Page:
While the District is disappointed that a tree may need to be removed, it is pleased that a mature Magnolia tree originally identified to be removed has been able to be saved. The District remains committed to saving as many trees as possible.
Will the District replant trees as part of the construction?
The District worked with City staff to ensure the project’s landscaping plan provides adequate trees and proper species selection. In some cases, the District will replace trees with the same species of the trees being removed. In some cases, the District will replace less desirable and/or invasive trees with a species that is more appropriate, sustainable long term and consistent with the City of Encinitas guidelines. In addition, the District has also taken extra measures to remove some existing fruit trees, maintain them elsewhere during construction, and have them replanted on the site.
What are the next steps for construction?
School will resume on Aug. 27. Students in grades K-1 at Cardiff School will return on-site and students in grade 2 will temporarily attend classes at Ada Harris during construction.
Construction of the new classroom buildings is scheduled to start in November 2019 and will continue through Spring 2021. A complete construction schedule is available on the District’s website.
How will the new school affect neighbors’ views?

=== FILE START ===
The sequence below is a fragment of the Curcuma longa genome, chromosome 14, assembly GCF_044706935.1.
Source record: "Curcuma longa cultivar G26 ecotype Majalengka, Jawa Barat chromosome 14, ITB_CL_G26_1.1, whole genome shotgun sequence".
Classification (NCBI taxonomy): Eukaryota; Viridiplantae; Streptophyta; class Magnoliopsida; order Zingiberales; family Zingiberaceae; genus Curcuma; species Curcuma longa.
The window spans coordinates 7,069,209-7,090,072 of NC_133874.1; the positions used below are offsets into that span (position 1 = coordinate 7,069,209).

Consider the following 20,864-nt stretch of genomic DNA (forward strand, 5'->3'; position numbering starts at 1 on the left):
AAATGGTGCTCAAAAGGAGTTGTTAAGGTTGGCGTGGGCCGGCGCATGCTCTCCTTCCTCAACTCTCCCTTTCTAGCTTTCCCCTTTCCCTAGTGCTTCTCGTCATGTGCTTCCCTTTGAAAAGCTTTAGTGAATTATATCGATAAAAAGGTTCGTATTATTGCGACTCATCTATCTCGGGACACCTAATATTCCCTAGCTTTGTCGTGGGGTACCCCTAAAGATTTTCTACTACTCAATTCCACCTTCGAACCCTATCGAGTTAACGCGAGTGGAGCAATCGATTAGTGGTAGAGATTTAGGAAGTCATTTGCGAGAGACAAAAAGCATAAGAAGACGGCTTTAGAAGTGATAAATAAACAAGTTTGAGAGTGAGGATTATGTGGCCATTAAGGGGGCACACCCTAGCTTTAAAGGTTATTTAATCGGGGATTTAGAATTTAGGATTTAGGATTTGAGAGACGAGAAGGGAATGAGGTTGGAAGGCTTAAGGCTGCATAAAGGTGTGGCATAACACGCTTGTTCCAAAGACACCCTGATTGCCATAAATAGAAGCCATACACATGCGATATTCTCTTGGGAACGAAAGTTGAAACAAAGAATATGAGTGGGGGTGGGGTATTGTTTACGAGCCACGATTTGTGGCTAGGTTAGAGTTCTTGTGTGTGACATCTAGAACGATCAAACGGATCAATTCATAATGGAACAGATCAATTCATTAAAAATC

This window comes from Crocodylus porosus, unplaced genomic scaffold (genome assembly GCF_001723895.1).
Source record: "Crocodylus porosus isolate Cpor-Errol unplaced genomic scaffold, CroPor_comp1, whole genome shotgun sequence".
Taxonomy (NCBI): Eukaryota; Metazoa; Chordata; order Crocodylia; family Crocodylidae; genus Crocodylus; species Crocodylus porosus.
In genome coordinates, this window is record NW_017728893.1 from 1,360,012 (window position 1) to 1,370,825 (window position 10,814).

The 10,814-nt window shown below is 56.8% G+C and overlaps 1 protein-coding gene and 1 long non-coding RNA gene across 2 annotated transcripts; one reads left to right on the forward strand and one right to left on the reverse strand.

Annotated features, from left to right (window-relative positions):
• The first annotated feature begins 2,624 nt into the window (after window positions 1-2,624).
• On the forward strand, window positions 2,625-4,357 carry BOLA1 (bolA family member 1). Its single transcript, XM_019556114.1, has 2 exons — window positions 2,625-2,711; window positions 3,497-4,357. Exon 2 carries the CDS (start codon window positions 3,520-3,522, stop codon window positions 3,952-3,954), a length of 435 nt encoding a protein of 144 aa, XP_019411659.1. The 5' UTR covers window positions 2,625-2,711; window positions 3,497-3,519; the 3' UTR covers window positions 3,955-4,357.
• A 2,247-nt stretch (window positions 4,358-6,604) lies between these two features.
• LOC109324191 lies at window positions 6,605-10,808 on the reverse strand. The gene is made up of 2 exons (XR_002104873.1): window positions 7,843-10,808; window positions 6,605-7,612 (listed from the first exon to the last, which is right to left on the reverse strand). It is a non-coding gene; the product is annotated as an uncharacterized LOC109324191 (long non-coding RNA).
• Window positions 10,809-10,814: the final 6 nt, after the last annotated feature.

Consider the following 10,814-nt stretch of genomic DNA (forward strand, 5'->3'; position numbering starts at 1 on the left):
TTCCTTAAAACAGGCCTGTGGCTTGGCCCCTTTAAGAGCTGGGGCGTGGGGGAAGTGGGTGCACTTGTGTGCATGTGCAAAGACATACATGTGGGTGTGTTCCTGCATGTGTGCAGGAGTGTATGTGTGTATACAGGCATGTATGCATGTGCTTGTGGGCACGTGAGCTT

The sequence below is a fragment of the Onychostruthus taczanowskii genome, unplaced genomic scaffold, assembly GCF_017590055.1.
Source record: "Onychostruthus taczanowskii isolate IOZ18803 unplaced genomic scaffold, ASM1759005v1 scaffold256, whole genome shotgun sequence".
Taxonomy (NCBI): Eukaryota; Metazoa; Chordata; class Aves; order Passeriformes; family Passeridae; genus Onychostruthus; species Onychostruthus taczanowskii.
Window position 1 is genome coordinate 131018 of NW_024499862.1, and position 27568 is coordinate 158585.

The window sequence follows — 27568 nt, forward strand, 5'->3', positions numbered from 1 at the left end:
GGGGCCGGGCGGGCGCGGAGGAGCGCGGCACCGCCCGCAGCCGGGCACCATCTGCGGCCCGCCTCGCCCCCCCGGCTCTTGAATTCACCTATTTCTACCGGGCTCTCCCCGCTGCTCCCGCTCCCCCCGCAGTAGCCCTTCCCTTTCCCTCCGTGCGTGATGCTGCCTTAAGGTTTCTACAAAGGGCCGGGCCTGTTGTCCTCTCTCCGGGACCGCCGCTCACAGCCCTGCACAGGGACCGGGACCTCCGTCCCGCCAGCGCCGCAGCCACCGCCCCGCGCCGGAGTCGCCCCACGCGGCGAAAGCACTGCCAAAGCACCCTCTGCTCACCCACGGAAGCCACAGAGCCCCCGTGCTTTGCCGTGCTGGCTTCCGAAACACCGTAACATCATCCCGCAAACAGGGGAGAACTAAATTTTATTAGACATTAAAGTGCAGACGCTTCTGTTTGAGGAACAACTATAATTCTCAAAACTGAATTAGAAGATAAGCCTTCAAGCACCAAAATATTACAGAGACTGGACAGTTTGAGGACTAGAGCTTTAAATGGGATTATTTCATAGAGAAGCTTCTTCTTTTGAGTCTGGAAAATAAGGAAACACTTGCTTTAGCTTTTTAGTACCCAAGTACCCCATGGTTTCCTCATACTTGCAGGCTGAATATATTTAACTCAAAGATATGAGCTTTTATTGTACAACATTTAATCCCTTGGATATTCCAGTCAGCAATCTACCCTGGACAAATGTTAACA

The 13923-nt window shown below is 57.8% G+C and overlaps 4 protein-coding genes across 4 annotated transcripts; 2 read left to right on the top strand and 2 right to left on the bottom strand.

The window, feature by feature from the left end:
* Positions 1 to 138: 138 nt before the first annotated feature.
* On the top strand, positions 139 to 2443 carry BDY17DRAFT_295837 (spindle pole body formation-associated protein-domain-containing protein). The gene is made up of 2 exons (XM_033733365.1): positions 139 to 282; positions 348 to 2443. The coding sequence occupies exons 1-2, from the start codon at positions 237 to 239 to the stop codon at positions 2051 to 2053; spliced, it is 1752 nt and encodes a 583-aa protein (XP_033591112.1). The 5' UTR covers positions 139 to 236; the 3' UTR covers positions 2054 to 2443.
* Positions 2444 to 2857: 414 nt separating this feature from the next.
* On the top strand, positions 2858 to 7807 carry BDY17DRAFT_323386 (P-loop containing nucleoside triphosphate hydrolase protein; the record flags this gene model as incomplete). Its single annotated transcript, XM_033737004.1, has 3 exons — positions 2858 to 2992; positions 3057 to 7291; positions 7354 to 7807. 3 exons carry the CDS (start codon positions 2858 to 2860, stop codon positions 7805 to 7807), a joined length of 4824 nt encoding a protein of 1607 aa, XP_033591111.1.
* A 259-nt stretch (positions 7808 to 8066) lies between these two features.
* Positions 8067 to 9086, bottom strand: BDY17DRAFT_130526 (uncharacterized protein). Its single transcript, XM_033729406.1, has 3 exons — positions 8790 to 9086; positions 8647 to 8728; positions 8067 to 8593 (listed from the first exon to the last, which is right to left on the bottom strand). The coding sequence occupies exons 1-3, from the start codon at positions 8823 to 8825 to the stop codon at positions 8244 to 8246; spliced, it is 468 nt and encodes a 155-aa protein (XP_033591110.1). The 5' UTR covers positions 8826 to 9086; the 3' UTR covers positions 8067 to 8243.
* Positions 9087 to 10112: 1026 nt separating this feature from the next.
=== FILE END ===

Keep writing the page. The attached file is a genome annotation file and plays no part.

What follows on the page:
The final Cardiff School design is built primarily within the footprint of the old campus. The new one-and-a-half story multipurpose room will be built adjacent to the school office and at the front entrance to improve student safety. The roof line will be than that of the existing administration building and lower than many adjacent residences. Utilizing the natural slope of the campus, the multipurpose room is situated at a lower point of the campus site, minimizing impacts to views.
Is there a grant agreement that would preclude the District from building on any portion of the current playfields?
In 1991 the City of Encinitas, newly founded and lacking community parks, requested the use of the Cardiff School playfield areas for its outdoor recreation programs. As a favor to the City, the District granted the City’s request and the two entities entered into a joint-use agreement. Subsequent to that, the City processed an application for a Land and Water Conservation Fund grant to help pay for improvements to the school’s playfields in order to accommodate the City’s programs. While the District benefitted from improvements made to the Cardiff School playfields through this $160,000 grant, as well as additional funding, it never relinquished it’s ownership of the land and the school property has never become a park. Cardiff School playfields was named George Berkich Park by the District in honor of a previous Cardiff School principal and the District has always had a history of making its school playfields available to the community.
Currently the District and City, as co-signatories on the grant, are addressing the compliance of the LWCF grant agreement. The California State Parks Office of Grants and Local Services is guiding the District through the process already established to meet the changing needs of grant recipients in order to maintain compliance with grant requirements.
What is happening at Ada Harris School?